She dreamed by day of never again putting on tight shoes, of never having to laugh and listen and admire, of never more being a good sport. Never.”
― Dorothy Parker, Complete Stories

In a 2007 essay for Vanity Fair, Christopher Hitchens famously made the case that women are not genetically predisposed to being funny because they do not need a sense of humour in order to attract men. This is a patently ridiculous statement for any number of reasons (ie, we don’t care about your boner), but especially so in a popular culture landscape that has introduced us to the likes of Gracie Allen, Gilda Radner, Jessica Williams, Margaret Cho, Tina Fey, Amy Poehler, Maria Bamford, Marjane Satrapi, Melissa McCarthy, Aisha Tyler, Tig Notaro…the list goes on. Yet at the same time as we’re being told we’re not funny, women are often asked to “lighten up” in the face of experiences and social realities that are no laughing matter. For the eleventh issue of cléo, we want to celebrate the idea that women are, and always have been, hilarious.

Some topics to consider:

Screwball comedies: Feisty femmes, boundary-pushing comedies of error and re/marriage: His Girl Friday (1940), Bringing Up Baby (1938), Two Many Husbands (1940), Mistress America (2015), My Man Godfrey (1936), It Happened One Night (1934), The Lady Eve (1941), What’s Up, Doc? (1972), A Fish Called Wanda (1988)

Rom-coms: Do romantic comedies uphold a conservative, gender normative status quo, or is there room for subversion? Sleepless in Seattle (1993), Annie Hall (1977), The Apartment (1960), Two Can Play That Game (2002), Think Like a Man (2012), How to Lose a Guy in 10 Days (2003), Saving Face (2004), Just Wright (2010),), Love Actually (2003), The Best Man (1999), …In a World (2013), The Proposal (2009), Appropriate Behaviour (2014)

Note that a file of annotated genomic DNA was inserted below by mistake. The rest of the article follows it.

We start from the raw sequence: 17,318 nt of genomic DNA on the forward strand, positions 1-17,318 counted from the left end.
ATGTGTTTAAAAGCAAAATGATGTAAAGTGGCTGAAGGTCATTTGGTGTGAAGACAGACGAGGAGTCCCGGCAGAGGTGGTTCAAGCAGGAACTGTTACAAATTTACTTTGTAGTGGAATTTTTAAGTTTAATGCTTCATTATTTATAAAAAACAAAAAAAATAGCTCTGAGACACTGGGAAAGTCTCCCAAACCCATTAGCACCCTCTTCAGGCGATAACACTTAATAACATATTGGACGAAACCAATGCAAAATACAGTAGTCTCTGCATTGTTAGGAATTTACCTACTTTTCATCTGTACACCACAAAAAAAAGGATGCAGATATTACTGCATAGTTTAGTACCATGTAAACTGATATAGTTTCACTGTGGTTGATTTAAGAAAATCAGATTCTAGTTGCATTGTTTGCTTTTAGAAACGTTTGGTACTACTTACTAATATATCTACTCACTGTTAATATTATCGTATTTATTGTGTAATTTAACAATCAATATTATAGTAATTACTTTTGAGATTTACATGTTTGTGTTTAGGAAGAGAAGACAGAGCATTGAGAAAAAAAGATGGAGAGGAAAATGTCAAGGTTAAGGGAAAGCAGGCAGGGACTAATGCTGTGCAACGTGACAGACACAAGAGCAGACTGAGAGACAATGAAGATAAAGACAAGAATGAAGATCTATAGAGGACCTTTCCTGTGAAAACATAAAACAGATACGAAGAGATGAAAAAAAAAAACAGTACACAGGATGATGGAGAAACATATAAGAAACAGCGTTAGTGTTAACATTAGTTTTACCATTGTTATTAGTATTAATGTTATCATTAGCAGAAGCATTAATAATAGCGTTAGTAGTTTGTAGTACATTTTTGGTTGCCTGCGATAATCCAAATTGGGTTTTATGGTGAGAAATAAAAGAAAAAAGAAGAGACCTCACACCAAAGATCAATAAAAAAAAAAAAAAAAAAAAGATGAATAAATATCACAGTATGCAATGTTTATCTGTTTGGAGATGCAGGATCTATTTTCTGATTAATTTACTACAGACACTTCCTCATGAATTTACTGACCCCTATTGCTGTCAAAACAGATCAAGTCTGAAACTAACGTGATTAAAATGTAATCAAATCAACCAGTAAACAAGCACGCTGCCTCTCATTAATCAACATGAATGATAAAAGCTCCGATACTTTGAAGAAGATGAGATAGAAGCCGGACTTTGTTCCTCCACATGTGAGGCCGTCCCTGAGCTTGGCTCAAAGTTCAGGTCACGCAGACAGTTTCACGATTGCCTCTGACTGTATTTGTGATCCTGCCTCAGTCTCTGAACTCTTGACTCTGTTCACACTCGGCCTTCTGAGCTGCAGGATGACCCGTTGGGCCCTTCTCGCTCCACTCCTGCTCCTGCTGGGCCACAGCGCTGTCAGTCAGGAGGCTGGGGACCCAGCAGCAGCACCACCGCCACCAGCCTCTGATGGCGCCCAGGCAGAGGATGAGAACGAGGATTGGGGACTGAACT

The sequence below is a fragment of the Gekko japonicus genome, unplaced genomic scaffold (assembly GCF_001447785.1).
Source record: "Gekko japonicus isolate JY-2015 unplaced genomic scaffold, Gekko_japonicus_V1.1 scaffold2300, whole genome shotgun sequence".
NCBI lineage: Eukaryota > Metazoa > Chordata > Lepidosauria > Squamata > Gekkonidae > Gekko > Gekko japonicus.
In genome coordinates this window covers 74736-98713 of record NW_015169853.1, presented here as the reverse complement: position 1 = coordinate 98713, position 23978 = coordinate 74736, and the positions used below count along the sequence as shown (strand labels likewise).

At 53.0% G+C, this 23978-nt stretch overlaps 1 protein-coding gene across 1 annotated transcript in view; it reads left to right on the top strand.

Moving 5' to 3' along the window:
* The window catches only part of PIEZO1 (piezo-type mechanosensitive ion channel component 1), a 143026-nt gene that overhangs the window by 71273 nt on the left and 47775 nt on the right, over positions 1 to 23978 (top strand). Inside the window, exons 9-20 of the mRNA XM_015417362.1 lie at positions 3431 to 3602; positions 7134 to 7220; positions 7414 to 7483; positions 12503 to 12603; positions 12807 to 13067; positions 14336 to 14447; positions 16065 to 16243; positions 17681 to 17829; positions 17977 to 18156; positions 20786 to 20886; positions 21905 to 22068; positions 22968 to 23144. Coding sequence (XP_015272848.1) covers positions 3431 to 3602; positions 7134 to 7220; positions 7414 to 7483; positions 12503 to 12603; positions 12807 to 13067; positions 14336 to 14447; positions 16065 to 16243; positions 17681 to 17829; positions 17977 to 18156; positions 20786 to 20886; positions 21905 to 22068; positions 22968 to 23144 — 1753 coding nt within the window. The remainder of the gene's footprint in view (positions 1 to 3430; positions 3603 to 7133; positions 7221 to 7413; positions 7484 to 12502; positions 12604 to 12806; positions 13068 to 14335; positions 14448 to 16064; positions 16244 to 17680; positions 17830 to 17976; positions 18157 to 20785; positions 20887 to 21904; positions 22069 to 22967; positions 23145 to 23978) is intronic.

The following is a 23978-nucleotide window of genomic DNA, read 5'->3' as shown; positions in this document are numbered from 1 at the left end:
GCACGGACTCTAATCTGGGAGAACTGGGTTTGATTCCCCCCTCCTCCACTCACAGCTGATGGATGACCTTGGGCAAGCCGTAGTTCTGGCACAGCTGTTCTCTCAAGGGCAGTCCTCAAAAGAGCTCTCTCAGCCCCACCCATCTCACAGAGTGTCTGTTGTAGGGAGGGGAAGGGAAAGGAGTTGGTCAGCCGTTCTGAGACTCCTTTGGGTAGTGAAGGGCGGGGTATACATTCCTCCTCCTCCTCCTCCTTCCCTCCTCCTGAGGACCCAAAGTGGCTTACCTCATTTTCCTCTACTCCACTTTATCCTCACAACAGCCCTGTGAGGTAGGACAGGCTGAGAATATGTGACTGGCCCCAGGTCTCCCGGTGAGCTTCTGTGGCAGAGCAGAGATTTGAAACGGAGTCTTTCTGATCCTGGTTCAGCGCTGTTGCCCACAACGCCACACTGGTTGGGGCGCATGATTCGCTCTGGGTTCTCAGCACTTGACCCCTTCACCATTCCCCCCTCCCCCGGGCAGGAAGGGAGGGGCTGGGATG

Female comedy auteurs: Amy Schumer, Lake Bell, Jill Soloway, Issa Rae, Ilana Glazer and Abbi Jacobson, Sharon Horgan, Tina Fey, Lena Waithe

Tragi-comedy and “taboo” subjects: Are some topics inherently off-limits in comedy? What happens when we laugh at our pain?, Obvious Child (2014), Heathers (1988), Spanking the Monkey (1994), Sleeping Dogs (2006), Happiness (1998)

Female buddy comedies: Mean Girls (2004), How to Marry a Millionaire (1953), Clueless (1994), The Heat (2013), Stage Door (1937), The First Wives Club (1996), Romy & Michele’s High School Reunion (1997), Daisies (1966), Bend it Like Beckham (2002), Waiting to Exhale (1995)

Challenging “world” comedy: How does humour “translate” across cultures, generations, and languages abroad and at home? What are the implications for assuming North American (read: white) forms of humour are universal? Piku (2015); Queen (2013); Women on the Verge of a Nervous Breakdown (1988); Offside (2006); Kamizake Girls (2004), Monsoon Wedding (2001), Bollywood/Hollwood (2002)

Send us your pitch of roughly 300 words. Please also include three writing samples. The deadline for submissions is May 10, 2016. We will be in touch regarding accepted pitches. Articles should be between 1500–2000 words. Submissions and general inquiries: